Campbell, J.B. Griekse en Romeinse militêre skrywers. New York: Routledge, 2004.

Erdkamp, ​​Paul. 'N Metgesel vir die Romeinse leër. Malden, MA: Blackwell Publishing

Nickerson, Hoffman. Oorlogvoering in die Romeinse Ryk en die Middeleeue. New York:

Parker, Geoffrey. Die Cambridge History of Warfare. New York: Cambridge

Starr, Chester. 'N Geskiedenis van die antieke wêreld. Oxford: Oxford University Press, 1991.


Betaal van die Romeinse leër en wat beteken dit?

Julio-Cladiaanse infanterie: 1/3 van Legionaire
Julio-Cladiaanse kavallerie: 2/3 van Legionaire
post-Domitian infanterie: 20 persent minder as Legionaire.
na die Domitianse kavallerie: 20 persent meer as die Legionaire (hoekom sluit burgers nie net by Kavalerie aan vir meer betaling nie?)

pos Dioclecian betaal:
ongeveer 1/4 van Augustus betaal.
Komitee betaal dubbel as grensgroep.

Is hul neiging of verband met die afnemende Ryk?

Swart Adder IV

Augustus: 225 denarii
Vespasian: 186 denarii
Domitian: 252 denarii
Hadrianus: 243 denarii
Severus: 218 denarii
Carcalla: 265 denarii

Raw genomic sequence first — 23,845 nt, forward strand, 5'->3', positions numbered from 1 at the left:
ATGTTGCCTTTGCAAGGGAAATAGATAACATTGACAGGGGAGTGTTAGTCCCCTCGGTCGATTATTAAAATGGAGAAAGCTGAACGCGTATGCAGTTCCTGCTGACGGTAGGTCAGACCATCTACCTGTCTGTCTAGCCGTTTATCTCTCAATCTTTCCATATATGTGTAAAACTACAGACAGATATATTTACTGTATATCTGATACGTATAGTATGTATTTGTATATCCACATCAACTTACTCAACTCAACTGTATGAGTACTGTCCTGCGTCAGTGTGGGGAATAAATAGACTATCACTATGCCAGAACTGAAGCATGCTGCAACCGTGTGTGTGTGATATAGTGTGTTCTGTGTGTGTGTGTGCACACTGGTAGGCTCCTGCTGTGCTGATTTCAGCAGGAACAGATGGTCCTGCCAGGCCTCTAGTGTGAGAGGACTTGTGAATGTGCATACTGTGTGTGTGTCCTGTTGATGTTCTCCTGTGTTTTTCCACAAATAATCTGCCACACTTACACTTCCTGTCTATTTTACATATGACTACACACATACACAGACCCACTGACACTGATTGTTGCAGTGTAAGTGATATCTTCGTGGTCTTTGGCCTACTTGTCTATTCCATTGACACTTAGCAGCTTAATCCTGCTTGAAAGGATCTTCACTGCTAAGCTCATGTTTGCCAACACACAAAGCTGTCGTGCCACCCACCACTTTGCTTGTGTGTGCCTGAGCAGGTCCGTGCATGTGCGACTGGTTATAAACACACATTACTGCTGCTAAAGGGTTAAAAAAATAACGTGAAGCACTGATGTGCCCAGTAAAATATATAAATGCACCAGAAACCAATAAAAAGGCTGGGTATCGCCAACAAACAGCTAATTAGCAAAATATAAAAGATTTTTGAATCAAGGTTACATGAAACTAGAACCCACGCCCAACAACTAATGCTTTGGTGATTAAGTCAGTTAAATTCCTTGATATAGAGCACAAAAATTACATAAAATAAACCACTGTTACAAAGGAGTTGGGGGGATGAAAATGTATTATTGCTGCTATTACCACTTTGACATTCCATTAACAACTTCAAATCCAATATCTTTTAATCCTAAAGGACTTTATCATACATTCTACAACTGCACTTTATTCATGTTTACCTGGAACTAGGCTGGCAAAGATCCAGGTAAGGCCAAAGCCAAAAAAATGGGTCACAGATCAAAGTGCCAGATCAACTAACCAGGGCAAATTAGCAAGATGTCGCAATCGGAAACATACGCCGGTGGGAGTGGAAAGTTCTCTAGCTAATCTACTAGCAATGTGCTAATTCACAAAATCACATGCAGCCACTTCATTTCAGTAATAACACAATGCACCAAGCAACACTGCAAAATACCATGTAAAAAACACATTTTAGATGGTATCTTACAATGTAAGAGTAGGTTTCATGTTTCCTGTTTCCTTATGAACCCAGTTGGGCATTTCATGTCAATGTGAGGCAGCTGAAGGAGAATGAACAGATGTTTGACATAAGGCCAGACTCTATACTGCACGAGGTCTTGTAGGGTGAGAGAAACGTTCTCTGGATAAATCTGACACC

Julio-Cladiaanse infanterie: 1/3 van Legionaire
Julio-Cladiaanse kavallerie: 2/3 van Legionaire
post-Domitian infanterie: 20 persent minder as Legionaire.
na die Domitaanse kavallerie: 20 persent meer as die Legionaire (hoekom sluit burgers nie net by Kavalerie aan vir meer betaling nie?)

pos Dioclecian betaal:
ongeveer 1/4 van Augustus betaal.
Komitee betaal dubbel as grensgroep.

Is hul neiging of verband met die afnemende Ryk?

Daar is waarskynlik 'n verhouding ('n algemene argument is dat die laat Ryk meer/dieselfde aantal troepe nodig gehad het, maar minder hulpbronne gehad het om dit mee te betaal). Alhoewel die syfers nie direk vergelykbaar is soos in die vroeë keiserlike tyd nie, is die koste van toerusting en voedsel van die soldaat se salaris afgetrek, terwyl dit teen Diocletian se tyd nie so was nie.

Dan is daar die argument (tans onmodies) dat die Limitanei deeltydse soldate was, wat ook boere was (en dus nie soveel betaal moes word as die komitee nie.


Was die Mariaanse hervormings verantwoordelik vir die val van die Romeinse republiek?